Tips and tools for recruiting volunteers: Crafting your recruitment pitch
Making the ask for recruiting volunteers can be intimidating. Become familiar with things you can do to craft your message to be more successful in your approach.
There are many acceptable ways of generating a recruitment pitch. Choose a general recruitment strategy, either broad-based or targeted. No matter which method is used, it is important to include the motivational principles of the volunteer position, the desired qualifications, the proposed task, benefits and information regarding where a person can get more information. Additionally, where appropriate, a recruitment message should quickly address and identify fears and barriers potential volunteers may anticipate by using phrases such as “training will be provided” or “no experience necessary.”
Whether you are creating a brochure or flyer, providing a
script for people to use in one-on-one or group recruitment, sending a news
release to targeted media outlets or creating a broadcast public service
announcement, the information you’ve generated should be the basis of your
messages. You need to tell people what you need and why they should help meet
that need. Most importantly, you need to communicate what you will offer them,
should they choose to help the organization.
Each recruitment message should have the specific information necessary for a volunteer to make an informed decision to inquire about the position. Research says that most people are oriented towards one of three motivation styles when it comes to volunteering: achievement, affiliation and power. Achievers like tangible rewards that specifically mark accomplishments. Affiliators like to establish relationships and build connections. Power-motivated volunteers like to inspire people to join the cause and bring recognition to the program. It’s important to keep these motivations in mind as you craft your recruitment message because your audience will likely be comprised of people from all three motivations. You will want to make sure that each person feels that there is some kind of draw by highlighting what they’ll get out of the experience if they choose to volunteer with your program.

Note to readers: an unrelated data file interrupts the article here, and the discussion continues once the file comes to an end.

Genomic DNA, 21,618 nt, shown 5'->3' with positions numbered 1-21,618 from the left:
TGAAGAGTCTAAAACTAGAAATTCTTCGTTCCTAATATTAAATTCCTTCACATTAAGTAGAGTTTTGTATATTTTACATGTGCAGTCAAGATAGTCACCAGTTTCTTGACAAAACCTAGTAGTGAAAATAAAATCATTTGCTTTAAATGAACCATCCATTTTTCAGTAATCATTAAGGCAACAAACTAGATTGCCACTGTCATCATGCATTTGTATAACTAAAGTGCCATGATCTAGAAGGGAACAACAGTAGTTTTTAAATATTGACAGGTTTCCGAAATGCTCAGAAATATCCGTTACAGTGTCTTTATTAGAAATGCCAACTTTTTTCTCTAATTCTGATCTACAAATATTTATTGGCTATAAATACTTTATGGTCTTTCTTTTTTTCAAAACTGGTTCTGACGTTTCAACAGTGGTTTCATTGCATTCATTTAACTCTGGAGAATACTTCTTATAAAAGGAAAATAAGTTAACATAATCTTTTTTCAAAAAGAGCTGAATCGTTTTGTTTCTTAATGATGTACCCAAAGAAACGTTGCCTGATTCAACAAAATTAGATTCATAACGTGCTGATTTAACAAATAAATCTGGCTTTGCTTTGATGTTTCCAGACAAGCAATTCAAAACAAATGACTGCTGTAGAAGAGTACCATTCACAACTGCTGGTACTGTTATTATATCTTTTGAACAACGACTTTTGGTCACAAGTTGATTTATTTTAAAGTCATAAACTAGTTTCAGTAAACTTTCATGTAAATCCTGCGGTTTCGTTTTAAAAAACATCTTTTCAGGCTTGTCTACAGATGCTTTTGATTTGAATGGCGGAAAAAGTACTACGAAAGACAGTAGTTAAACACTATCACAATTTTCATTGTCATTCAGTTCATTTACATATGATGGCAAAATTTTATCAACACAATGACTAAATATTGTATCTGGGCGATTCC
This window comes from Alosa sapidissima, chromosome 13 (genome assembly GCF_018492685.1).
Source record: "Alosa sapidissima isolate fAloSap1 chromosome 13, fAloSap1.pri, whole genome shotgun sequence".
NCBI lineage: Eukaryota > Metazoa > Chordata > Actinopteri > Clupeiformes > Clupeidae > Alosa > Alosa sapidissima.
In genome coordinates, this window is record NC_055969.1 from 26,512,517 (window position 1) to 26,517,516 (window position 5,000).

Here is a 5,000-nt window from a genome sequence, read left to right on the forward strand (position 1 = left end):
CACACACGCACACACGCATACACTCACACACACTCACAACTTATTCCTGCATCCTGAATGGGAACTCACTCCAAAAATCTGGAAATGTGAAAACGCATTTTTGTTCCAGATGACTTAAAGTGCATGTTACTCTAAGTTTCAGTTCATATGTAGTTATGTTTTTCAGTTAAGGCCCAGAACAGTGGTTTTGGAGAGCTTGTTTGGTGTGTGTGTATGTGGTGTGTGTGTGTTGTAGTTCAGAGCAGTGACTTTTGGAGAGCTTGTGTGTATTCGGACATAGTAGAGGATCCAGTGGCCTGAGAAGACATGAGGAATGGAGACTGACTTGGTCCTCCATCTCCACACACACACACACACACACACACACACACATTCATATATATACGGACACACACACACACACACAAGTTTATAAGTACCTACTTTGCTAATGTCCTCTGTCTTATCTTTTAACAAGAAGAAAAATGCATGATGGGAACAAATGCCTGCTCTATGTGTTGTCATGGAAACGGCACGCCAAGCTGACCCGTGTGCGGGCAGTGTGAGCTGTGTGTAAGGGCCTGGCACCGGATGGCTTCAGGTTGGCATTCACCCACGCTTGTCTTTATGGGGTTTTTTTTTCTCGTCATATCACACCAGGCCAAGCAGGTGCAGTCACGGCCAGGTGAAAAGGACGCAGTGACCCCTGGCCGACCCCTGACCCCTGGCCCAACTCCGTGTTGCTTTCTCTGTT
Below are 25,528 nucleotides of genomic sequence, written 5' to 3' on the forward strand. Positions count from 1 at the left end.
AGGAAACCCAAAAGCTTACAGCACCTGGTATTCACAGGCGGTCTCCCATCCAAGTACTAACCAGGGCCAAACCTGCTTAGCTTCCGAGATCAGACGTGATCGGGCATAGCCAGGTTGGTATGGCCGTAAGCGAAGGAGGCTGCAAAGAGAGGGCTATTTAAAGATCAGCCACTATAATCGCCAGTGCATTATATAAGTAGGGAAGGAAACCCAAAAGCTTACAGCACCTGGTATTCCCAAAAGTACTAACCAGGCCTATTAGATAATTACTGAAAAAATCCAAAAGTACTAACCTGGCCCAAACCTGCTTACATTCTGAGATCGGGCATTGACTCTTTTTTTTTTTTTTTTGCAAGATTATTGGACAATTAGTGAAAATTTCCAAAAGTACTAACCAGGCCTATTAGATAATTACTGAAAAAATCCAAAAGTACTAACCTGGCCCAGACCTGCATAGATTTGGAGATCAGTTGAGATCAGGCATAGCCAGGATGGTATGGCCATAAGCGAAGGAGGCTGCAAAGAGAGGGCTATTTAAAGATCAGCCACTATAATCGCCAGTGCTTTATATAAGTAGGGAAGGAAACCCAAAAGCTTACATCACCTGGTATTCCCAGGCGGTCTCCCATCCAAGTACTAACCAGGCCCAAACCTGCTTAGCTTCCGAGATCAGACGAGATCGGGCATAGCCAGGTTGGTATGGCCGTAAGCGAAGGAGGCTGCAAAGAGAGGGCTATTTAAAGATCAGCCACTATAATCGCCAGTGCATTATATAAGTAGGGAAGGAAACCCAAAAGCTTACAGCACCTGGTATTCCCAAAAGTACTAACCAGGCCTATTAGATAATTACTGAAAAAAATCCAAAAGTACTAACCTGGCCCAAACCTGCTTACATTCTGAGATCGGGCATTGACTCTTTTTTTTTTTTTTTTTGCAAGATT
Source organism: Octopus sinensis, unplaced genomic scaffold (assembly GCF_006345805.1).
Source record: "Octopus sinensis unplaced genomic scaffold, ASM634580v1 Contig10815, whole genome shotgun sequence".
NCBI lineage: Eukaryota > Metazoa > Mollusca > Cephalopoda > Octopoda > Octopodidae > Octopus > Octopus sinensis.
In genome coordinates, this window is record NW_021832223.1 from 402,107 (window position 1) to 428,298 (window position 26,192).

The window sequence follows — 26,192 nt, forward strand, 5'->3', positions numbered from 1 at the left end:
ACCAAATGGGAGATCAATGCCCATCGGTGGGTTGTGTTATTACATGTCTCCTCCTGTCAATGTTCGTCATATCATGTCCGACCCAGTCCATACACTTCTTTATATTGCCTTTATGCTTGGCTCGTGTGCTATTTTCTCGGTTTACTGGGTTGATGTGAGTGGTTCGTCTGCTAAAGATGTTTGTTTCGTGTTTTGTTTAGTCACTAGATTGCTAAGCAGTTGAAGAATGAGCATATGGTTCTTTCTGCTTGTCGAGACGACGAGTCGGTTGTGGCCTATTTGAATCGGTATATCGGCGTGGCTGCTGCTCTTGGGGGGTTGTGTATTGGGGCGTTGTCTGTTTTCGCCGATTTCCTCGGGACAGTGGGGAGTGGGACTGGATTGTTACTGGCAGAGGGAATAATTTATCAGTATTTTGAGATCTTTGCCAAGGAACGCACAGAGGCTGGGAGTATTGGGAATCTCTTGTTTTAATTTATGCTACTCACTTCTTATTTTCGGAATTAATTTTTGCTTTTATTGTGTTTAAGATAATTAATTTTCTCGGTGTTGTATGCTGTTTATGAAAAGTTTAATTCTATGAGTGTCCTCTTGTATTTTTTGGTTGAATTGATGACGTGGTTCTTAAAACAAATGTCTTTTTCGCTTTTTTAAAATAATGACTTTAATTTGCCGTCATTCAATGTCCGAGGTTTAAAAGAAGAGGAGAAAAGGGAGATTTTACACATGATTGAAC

Many recruitment opportuntiies require a presentation of some sort. When crafting your pitch, ask your contact ahead of time for information regarding the audience, including who they are, what their experience is with volunteering and what their motivating factors are for volunteering. Also become familiar with the different aspects of the venue in which the activity will be in, including the context of the presentation, access to technology and how the room will be set up. Planning for these crucial elements while preparing for the recruitment activity will help envision the situation and imagine yourself being successful. A confident recruiter is more likely to inspire people to get involved than an anxious recruiter.